COVID-19 adds to finals season stress, students say
Students have not only had to adjust to remote learning during the pandemic, but also potentially unfamiliar virtual test-taking.
With the semester winding down and finals season in full swing, the stress of exam day is compounded by COVID-19.
“Despite the semester seemingly turned upside down due to COVID, with classes and finals looking a little different compared to years past, students should remember to treat the finals this semester like every other semester,” said CAPS clinician David Ranschaert.
For some students, sitting for final exams online is not their preferred method for test-taking. This includes hotel and restaurant management junior Ovlia Betka.
“I think it is better to have (the) test in class, but we haven’t had in person class all semester. I think there are a lot of students on campus frustrated with online finals and having them back to back,” Betka said.
For other students, including psychology sophomore Zane Shamsher, they feel that professors ought to be more mindful when scheduling their finals.
“I think it would be nice if the professors here would be a little more coordinated about handling finals, due to it being difficult for some students to take finals during a certain time,” Shamsher said.
Although taking a final might be stressful, studying doesn’t have to be. When studying, Ranschaert advises giving yourself plenty of time, avoiding late-night cram sessions and seeking additional support from a tutor if needed.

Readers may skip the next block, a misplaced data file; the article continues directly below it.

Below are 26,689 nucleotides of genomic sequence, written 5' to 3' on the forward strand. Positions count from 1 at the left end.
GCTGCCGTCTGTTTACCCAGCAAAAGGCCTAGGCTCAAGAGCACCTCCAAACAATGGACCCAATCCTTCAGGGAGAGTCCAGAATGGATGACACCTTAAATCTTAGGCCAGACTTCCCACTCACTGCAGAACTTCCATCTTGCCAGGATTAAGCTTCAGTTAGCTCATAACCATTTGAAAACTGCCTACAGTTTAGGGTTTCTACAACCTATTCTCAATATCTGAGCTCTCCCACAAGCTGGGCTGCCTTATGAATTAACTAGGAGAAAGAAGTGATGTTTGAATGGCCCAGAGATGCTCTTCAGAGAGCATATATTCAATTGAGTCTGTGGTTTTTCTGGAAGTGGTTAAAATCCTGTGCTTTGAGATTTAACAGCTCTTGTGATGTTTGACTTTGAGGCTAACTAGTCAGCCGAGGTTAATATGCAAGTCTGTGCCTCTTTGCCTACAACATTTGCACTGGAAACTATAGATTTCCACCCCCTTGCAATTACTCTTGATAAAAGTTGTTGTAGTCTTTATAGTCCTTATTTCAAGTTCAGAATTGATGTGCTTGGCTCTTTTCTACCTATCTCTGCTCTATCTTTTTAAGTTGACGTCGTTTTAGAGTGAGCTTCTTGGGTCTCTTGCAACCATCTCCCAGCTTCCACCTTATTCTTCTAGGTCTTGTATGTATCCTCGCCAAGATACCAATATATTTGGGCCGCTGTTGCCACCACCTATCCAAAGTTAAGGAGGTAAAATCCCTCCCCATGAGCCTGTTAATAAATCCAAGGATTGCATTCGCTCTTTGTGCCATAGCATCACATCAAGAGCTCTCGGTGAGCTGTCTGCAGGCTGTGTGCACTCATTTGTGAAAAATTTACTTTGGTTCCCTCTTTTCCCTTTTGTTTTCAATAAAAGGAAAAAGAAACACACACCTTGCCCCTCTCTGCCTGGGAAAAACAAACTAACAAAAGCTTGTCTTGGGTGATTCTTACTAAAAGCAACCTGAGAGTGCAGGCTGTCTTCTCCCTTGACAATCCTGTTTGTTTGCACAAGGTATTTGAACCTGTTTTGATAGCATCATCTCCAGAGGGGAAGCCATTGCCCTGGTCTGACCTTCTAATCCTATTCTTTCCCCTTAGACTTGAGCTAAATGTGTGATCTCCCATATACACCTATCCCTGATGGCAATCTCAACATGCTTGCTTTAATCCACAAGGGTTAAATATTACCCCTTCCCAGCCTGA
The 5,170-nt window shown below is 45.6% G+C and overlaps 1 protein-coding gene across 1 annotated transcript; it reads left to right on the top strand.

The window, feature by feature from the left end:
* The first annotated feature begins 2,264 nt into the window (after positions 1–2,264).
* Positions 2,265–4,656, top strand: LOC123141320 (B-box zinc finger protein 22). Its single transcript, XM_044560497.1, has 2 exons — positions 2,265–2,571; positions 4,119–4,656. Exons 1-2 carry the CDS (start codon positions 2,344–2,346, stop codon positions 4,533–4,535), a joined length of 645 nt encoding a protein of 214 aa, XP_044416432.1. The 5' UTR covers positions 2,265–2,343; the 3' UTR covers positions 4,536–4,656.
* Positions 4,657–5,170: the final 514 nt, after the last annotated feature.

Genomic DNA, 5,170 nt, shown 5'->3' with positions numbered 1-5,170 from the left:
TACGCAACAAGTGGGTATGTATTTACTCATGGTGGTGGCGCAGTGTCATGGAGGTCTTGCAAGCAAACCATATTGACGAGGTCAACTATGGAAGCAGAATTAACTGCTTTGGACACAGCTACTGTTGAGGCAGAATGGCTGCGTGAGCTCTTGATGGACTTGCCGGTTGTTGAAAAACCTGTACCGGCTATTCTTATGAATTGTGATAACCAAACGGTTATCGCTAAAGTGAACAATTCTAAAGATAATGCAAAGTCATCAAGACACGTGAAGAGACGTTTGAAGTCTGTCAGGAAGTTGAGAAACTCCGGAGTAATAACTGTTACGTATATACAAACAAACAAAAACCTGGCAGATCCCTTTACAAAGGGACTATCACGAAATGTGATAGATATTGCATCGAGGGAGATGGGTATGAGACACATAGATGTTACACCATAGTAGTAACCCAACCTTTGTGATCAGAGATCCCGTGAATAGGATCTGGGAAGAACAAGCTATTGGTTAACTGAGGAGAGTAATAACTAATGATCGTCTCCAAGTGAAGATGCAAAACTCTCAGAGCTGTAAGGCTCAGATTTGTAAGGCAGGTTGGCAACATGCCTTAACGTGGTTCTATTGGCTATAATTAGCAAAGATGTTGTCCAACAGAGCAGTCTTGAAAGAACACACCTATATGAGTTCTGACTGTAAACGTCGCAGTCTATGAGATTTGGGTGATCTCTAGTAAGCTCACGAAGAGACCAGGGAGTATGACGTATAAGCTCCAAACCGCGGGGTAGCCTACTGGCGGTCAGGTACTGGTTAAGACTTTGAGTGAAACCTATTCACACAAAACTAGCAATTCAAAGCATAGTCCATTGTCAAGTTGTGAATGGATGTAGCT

“They should take a break when they feel like they need one! If you feel tired, take a short break (15-20 minutes) and come back to it,” Ranschaert said.
“Be realistic about your breaks, and firm with the break times! If you know that you easily fall down YouTube or Tiktok rabbit holes, maybe stay away from those apps when on break and set an alarm to let you know when break time is up, and give yourself a small treat for when you meet your study or writing goals,” Ranschaert added.
Once finals season has finished, Ranschaert said using a video conferencing platform like Zoom or Skype can be a good way to connect with friends or to find a creative way to play games. Ranschaert also suggests solo activities for more active students including yoga, meditation and walking or running.
For industrial engineering senior Noel Varghese, the pandemic has changed how they relax and recharge.
“I have been a sportaholic for most of my years, but COVID and life in general have made me return to indoor activities,” Varghese said. “I attend Bible study groups online with Bridges International, which has helped me build relations. I play board games to learn strategy, read about interesting subjects and listen to music.”
Students looking for stress management tips can also check out UH’s Stress Free Finals webpage that includes movies, online museum tours and a free guided meditation app.
“Students should remember that although the format of their finals may be different and schedules may be a little more fluid than years past, the finals should be handled similarly,” Ranschaert said. “Students will have to give themselves plenty of time to study or write, and remember to balance the academic demands with other areas of their life such as work or family.”
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